Egypt bans TV Interview with anti-corruption critic

A rare TV interview with Egypt's former chief auditor, who went on trial after publicly alleging massive government corruption, has been banned, the former state official said on Sunday.

Hesham Genena, who was fired by President Abdel-Fattah el-Sissi after he spoke out against corruption in March, told The Associated Press that Al-Mehwar TV network canceled the entire episode of the "90 minutes" talk show without giving any reasons.

Al-Mehwar has been airing promos for the interview for several days and it was due to be aired on Saturday night. Instead the network replaced it with a soap opera.

Genena said that before recording a three-hour-interview, he asked producers to get security clearance, knowing that he could be blacklisted because of his anti-government positions. He said he only gave the interview after getting assurances that there were no security objections.

In the interview that was banned, Genana said that he spoke about the role of anti-corruption watchdogs and the need for transparency and freedom of information.

"Maybe this is what upsets them, to say the public has the right to know. The relationship between the ruled and the ruler is based on accountability," he said. "What is happening is really sad."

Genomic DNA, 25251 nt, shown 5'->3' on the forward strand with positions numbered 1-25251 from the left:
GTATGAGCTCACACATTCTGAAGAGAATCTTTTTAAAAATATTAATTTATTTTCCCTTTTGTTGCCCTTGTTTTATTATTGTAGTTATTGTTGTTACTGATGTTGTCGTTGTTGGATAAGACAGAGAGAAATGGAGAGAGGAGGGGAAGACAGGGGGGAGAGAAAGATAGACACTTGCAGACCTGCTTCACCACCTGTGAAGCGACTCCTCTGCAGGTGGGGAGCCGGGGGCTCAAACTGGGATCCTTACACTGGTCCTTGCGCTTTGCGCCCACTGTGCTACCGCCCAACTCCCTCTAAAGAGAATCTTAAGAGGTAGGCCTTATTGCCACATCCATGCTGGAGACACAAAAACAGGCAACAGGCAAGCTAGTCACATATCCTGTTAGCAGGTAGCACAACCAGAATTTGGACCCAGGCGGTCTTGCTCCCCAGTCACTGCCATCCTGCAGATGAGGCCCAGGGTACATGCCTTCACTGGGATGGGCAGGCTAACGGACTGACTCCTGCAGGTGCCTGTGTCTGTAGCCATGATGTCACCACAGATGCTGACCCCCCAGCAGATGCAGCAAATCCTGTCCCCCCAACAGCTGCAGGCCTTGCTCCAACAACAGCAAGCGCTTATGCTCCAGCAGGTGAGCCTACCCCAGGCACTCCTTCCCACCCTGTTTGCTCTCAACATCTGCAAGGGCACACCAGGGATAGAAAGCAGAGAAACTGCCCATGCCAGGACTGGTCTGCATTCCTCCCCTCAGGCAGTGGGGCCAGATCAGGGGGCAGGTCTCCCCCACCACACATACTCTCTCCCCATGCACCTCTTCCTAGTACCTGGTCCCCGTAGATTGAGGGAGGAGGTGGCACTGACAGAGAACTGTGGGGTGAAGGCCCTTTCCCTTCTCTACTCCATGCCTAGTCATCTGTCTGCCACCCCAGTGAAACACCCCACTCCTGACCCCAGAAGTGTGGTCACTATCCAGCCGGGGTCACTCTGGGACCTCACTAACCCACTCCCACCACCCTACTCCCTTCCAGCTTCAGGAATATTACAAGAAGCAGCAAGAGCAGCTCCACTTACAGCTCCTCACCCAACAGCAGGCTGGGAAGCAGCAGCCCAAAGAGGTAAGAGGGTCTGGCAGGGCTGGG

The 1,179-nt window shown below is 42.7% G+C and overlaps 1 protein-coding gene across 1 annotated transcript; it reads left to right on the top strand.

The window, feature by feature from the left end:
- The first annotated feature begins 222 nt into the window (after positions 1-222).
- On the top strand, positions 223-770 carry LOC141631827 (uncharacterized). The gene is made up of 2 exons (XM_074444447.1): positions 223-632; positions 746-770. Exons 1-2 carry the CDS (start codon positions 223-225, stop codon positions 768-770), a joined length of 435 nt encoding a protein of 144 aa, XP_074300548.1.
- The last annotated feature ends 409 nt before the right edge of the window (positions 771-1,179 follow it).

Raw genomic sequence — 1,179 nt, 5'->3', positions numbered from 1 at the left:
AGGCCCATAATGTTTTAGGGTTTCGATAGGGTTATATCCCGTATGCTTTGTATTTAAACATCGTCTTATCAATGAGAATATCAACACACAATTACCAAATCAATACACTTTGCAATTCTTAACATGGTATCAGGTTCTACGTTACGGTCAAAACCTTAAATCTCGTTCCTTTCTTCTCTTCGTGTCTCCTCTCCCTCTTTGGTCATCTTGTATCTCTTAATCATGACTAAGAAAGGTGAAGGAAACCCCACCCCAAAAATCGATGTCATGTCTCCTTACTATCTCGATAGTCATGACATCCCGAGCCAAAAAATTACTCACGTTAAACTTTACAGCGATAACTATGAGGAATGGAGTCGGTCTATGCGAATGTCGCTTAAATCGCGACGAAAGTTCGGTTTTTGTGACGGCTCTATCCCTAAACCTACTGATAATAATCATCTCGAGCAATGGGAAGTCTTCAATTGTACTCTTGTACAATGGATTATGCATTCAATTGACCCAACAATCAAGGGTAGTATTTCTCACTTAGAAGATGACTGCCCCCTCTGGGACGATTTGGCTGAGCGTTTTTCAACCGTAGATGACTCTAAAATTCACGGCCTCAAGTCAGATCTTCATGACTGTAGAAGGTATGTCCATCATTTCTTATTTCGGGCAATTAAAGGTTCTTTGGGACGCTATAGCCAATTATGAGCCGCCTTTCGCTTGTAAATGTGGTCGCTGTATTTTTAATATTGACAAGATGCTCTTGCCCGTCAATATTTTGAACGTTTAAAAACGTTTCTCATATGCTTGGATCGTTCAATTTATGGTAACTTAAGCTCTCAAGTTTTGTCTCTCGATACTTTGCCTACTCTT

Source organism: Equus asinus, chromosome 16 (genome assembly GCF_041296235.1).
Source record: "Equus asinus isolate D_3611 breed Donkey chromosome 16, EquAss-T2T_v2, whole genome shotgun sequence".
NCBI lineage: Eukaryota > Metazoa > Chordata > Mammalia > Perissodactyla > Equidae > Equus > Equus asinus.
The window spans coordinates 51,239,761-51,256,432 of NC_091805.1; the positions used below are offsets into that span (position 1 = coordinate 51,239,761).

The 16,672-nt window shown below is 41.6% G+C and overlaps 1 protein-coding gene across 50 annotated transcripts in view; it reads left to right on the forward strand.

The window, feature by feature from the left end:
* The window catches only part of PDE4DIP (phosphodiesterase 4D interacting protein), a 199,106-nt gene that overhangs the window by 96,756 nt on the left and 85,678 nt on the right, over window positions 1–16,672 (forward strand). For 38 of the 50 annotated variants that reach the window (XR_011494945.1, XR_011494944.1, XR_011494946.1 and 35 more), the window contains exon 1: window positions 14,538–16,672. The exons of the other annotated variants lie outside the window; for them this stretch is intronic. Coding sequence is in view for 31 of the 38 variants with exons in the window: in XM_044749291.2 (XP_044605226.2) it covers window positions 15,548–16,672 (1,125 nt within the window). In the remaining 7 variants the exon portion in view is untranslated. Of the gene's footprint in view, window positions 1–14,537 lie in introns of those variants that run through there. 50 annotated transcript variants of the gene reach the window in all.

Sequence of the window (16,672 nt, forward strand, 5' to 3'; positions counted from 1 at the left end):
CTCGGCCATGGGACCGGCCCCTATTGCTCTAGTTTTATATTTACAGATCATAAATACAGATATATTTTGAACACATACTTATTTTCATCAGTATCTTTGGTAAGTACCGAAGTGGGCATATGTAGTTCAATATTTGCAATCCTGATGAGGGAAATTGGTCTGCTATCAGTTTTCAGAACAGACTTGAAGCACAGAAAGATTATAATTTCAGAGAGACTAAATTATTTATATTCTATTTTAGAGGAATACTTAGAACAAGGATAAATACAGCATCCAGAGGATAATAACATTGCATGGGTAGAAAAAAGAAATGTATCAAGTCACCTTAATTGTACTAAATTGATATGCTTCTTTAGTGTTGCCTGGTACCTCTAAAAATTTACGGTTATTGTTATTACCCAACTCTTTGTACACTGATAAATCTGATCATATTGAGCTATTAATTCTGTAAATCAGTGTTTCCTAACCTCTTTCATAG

Sami Abdel-Radi, the chief-editor of the program, told The AP, "all I could say is that it has been banned." He denied reports that the host resigned in protest.

A campaign to silence Genena, who was the head of the Central Auditing Organization, has been in the making since the military ouster of Islamist President Mohammed Morsi in 2013 and subsequent election of el-Sissi in 2014.

El-Sissi issued a decree last year giving himself the power to remove heads of independent bodies, like Genena, despite their constitutional immunity. Then remarks by Genena in December that corruption had siphoned off 600 billion Egyptian pounds (around $75 billion) in 2015 alone, stirred debate. He later said he was misquoted, that the figure covered four years and that it was arrived at following an exhaustive study.

A presidential commission was quickly formed and accused him of misleading public. In March, he was removed from his post and a court sentenced him to one year in prison for "spreading false news." While appealing the verdict, Genena is also challenging el-Sissi in courts, saying his removal was unconstitutional.

The ban of the interview also comes at a time that el-Sissi has continued to voice intolerance toward the media's handling of internal and foreign affairs. Last week, he accused the media of "harming Egypt, big time, without intention."

Since el-Sissi was elected in 2014, several TV hosts, especially those who are critical of the government, were either suspended, fired, or deported while the ownership of private TV networks were changed. The measures come hand-in-hand with heavy security measures against dissent, either Islamists or pro-democracy advocates, with thousands killed and imprisoned under the banner of fighting terrorism and preserving Egypt's stability.

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